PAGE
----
Wanderlust: Expat Life & Style in Thailand The Relationships Issue - Page 40

Kids & Education

KIDS & SCREENS

Jon Winfield gives sound advice about children ’ s use of screens in this column by Brighton College in Bangkok .
Q :” How much is ‘ too much ’ screen time for children ? I understand children need to be able to use technology , and iPads and computers have become essential learning tools , but how do we achieve a balance ?”
A : Many parents wonder about screen time for children , indicating a pervasive sense there may be a point beyond which smart phone and tablet use becomes excessive — or potentially damaging — even if we are not sure exactly why that may be the case .
While children need to be familiar with the technology shaping their future , we should also consider the weight of social expectation linked to screen use that rests on the shoulders of children . In fact , I can personally relate to this matter : When I was a child , my mother banned me from watching a particular TV show because it “ set a bad example .” She may have been right , but every morning that show was the topic of almost every conversation on the playground , and I was left out .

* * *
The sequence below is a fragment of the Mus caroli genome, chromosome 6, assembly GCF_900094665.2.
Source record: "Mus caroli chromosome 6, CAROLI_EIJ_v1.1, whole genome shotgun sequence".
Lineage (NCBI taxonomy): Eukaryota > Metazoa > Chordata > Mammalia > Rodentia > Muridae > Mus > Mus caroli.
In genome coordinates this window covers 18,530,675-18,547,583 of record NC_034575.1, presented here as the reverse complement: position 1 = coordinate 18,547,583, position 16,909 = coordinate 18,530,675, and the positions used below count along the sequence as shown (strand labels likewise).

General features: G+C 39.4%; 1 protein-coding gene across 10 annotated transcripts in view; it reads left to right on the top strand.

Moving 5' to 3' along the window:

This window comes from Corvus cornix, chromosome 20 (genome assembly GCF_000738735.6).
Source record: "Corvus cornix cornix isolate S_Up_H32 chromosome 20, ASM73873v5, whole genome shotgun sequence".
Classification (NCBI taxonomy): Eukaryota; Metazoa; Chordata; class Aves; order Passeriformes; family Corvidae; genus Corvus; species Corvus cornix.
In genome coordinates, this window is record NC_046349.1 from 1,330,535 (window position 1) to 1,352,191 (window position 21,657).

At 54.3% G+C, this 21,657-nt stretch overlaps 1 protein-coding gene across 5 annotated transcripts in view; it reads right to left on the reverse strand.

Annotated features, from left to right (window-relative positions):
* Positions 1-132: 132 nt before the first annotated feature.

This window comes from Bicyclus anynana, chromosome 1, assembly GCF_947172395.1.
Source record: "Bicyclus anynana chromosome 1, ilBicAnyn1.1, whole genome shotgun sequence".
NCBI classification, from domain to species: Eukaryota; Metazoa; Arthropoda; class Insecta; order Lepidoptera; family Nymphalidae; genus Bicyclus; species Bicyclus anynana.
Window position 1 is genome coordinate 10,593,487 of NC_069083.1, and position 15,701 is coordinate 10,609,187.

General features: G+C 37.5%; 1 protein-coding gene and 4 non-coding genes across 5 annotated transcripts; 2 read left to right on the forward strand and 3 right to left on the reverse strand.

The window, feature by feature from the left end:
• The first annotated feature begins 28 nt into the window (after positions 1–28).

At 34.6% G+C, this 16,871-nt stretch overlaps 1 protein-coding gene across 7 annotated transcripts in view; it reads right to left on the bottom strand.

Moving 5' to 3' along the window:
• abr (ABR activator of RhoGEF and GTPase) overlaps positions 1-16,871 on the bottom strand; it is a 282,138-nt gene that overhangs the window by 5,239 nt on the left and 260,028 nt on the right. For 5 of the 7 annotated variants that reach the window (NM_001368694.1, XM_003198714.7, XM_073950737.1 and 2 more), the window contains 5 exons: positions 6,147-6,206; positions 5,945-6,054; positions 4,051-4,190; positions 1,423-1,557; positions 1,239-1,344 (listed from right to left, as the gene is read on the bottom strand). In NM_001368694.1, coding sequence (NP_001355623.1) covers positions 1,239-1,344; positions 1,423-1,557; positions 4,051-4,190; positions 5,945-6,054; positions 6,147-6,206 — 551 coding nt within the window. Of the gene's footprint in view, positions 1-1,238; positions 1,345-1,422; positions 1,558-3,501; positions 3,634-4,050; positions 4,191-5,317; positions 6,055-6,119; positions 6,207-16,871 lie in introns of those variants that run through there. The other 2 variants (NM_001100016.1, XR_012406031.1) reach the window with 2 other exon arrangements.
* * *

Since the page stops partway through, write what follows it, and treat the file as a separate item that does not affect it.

Today , my children ( and likely yours , too ) face a similar kind of social pressure about being able to discuss with their friends the latest games , apps and YouTube channels . I would like my children to be involved in those conversations and to be accepted by their peer groups . When the rest of the class is sharing a joke on Line , I want them to be involved ; I want to protect them from the exclusion that I felt . Yet , I don ’ t want them to overindulge in screens and miss out on other aspects of their childhood . It ’ s the kind of dilemma that can keep a parent awake at night .
USE IT OR LOSE IT
Over the past 10 to 15 years , neuroscience research has transformed our understanding of how the brain develops throughout childhood . Early childhood sees the brain undergo an amazing period of development , producing 700 new neural connections every second . Before age 12 , children readily soak up new experiences , form connections , and learn at astonishing rates . ( This will come as no surprise to any parent who has looked on in awe at how quickly his or her child has learned a new musical instrument or language .)
Grey matter peaks at around age 12 , after which a process referred to as ‘ synaptic pruning ’ takes place . Into adolescence and early adulthood , any connections that are no longer used are removed as the brain streamlines itself and loses the benefit of these early experiences .
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